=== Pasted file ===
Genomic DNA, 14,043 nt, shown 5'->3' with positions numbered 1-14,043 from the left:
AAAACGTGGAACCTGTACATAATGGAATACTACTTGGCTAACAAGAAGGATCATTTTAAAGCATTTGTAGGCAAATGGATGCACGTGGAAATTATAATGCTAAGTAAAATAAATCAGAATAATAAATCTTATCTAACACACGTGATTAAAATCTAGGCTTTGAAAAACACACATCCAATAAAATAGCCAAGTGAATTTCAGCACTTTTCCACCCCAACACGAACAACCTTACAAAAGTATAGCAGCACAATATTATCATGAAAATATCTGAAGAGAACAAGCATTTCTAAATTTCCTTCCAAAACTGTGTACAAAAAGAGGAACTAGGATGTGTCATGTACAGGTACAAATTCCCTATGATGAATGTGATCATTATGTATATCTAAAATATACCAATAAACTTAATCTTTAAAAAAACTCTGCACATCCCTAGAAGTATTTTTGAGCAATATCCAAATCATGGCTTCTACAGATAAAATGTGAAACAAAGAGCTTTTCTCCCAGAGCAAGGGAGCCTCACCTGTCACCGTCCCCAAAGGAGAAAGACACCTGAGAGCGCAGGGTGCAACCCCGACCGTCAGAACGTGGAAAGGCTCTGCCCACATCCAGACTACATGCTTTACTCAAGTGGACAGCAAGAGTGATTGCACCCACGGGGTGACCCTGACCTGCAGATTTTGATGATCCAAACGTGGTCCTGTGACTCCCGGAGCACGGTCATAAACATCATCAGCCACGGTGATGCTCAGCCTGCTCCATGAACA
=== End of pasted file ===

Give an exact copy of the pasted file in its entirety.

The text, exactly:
Genomic DNA, 14,043 nt, shown 5'->3' with positions numbered 1-14,043 from the left:
AAAACGTGGAACCTGTACATAATGGAATACTACTTGGCTAACAAGAAGGATCATTTTAAAGCATTTGTAGGCAAATGGATGCACGTGGAAATTATAATGCTAAGTAAAATAAATCAGAATAATAAATCTTATCTAACACACGTGATTAAAATCTAGGCTTTGAAAAACACACATCCAATAAAATAGCCAAGTGAATTTCAGCACTTTTCCACCCCAACACGAACAACCTTACAAAAGTATAGCAGCACAATATTATCATGAAAATATCTGAAGAGAACAAGCATTTCTAAATTTCCTTCCAAAACTGTGTACAAAAAGAGGAACTAGGATGTGTCATGTACAGGTACAAATTCCCTATGATGAATGTGATCATTATGTATATCTAAAATATACCAATAAACTTAATCTTTAAAAAAACTCTGCACATCCCTAGAAGTATTTTTGAGCAATATCCAAATCATGGCTTCTACAGATAAAATGTGAAACAAAGAGCTTTTCTCCCAGAGCAAGGGAGCCTCACCTGTCACCGTCCCCAAAGGAGAAAGACACCTGAGAGCGCAGGGTGCAACCCCGACCGTCAGAACGTGGAAAGGCTCTGCCCACATCCAGACTACATGCTTTACTCAAGTGGACAGCAAGAGTGATTGCACCCACGGGGTGACCCTGACCTGCAGATTTTGATGATCCAAACGTGGTCCTGTGACTCCCGGAGCACGGTCATAAACATCATCAGCCACGGTGATGCTCAGCCTGCTCCATGAACA